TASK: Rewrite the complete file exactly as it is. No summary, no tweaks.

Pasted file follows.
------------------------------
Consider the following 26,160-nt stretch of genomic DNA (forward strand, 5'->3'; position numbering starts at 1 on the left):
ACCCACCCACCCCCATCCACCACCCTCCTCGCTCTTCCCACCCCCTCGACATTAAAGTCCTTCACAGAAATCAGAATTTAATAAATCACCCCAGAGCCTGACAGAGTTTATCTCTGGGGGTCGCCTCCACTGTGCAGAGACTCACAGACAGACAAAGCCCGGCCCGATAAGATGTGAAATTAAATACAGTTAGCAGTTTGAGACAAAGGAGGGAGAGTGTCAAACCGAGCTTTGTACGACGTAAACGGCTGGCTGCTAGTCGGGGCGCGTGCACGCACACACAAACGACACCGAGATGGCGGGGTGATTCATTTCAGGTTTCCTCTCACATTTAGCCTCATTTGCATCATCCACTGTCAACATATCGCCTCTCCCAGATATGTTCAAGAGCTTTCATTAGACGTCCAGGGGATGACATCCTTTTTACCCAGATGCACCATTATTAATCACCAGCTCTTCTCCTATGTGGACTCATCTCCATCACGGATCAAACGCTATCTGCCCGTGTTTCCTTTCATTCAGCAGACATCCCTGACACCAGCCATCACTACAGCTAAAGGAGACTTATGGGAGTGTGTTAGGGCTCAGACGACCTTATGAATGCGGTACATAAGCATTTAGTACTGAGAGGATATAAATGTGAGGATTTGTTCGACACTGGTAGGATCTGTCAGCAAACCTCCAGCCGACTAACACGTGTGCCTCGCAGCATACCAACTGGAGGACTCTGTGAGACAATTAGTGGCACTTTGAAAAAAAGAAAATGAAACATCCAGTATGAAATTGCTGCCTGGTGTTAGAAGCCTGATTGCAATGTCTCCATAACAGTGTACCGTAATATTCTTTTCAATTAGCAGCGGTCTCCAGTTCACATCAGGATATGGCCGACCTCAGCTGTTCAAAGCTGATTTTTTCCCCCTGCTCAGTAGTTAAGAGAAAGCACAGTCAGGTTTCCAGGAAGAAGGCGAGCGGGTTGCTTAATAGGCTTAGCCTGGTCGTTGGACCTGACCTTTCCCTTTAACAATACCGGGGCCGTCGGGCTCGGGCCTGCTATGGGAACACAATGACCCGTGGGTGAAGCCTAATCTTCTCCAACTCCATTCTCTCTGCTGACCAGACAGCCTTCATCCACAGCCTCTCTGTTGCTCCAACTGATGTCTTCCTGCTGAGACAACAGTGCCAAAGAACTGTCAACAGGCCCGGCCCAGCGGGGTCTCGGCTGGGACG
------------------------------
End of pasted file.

Consider the following 26,160-nt stretch of genomic DNA (forward strand, 5'->3'; position numbering starts at 1 on the left):
ACCCACCCACCCCCATCCACCACCCTCCTCGCTCTTCCCACCCCCTCGACATTAAAGTCCTTCACAGAAATCAGAATTTAATAAATCACCCCAGAGCCTGACAGAGTTTATCTCTGGGGGTCGCCTCCACTGTGCAGAGACTCACAGACAGACAAAGCCCGGCCCGATAAGATGTGAAATTAAATACAGTTAGCAGTTTGAGACAAAGGAGGGAGAGTGTCAAACCGAGCTTTGTACGACGTAAACGGCTGGCTGCTAGTCGGGGCGCGTGCACGCACACACAAACGACACCGAGATGGCGGGGTGATTCATTTCAGGTTTCCTCTCACATTTAGCCTCATTTGCATCATCCACTGTCAACATATCGCCTCTCCCAGATATGTTCAAGAGCTTTCATTAGACGTCCAGGGGATGACATCCTTTTTACCCAGATGCACCATTATTAATCACCAGCTCTTCTCCTATGTGGACTCATCTCCATCACGGATCAAACGCTATCTGCCCGTGTTTCCTTTCATTCAGCAGACATCCCTGACACCAGCCATCACTACAGCTAAAGGAGACTTATGGGAGTGTGTTAGGGCTCAGACGACCTTATGAATGCGGTACATAAGCATTTAGTACTGAGAGGATATAAATGTGAGGATTTGTTCGACACTGGTAGGATCTGTCAGCAAACCTCCAGCCGACTAACACGTGTGCCTCGCAGCATACCAACTGGAGGACTCTGTGAGACAATTAGTGGCACTTTGAAAAAAAGAAAATGAAACATCCAGTATGAAATTGCTGCCTGGTGTTAGAAGCCTGATTGCAATGTCTCCATAACAGTGTACCGTAATATTCTTTTCAATTAGCAGCGGTCTCCAGTTCACATCAGGATATGGCCGACCTCAGCTGTTCAAAGCTGATTTTTTCCCCCTGCTCAGTAGTTAAGAGAAAGCACAGTCAGGTTTCCAGGAAGAAGGCGAGCGGGTTGCTTAATAGGCTTAGCCTGGTCGTTGGACCTGACCTTTCCCTTTAACAATACCGGGGCCGTCGGGCTCGGGCCTGCTATGGGAACACAATGACCCGTGGGTGAAGCCTAATCTTCTCCAACTCCATTCTCTCTGCTGACCAGACAGCCTTCATCCACAGCCTCTCTGTTGCTCCAACTGATGTCTTCCTGCTGAGACAACAGTGCCAAAGAACTGTCAACAGGCCCGGCCCAGCGGGGTCTCGGCTGGGACG